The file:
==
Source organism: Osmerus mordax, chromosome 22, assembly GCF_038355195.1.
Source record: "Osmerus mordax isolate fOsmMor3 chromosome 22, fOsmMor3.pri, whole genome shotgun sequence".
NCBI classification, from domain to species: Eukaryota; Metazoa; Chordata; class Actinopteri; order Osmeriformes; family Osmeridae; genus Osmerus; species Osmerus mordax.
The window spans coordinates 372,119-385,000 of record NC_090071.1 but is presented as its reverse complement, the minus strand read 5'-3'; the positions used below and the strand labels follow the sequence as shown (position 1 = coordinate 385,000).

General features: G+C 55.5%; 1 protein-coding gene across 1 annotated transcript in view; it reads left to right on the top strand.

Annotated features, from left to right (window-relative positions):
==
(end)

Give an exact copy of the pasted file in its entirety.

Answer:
Source organism: Osmerus mordax, chromosome 22, assembly GCF_038355195.1.
Source record: "Osmerus mordax isolate fOsmMor3 chromosome 22, fOsmMor3.pri, whole genome shotgun sequence".
NCBI classification, from domain to species: Eukaryota; Metazoa; Chordata; class Actinopteri; order Osmeriformes; family Osmeridae; genus Osmerus; species Osmerus mordax.
The window spans coordinates 372,119-385,000 of record NC_090071.1 but is presented as its reverse complement, the minus strand read 5'-3'; the positions used below and the strand labels follow the sequence as shown (position 1 = coordinate 385,000).

General features: G+C 55.5%; 1 protein-coding gene across 1 annotated transcript in view; it reads left to right on the top strand.

Annotated features, from left to right (window-relative positions):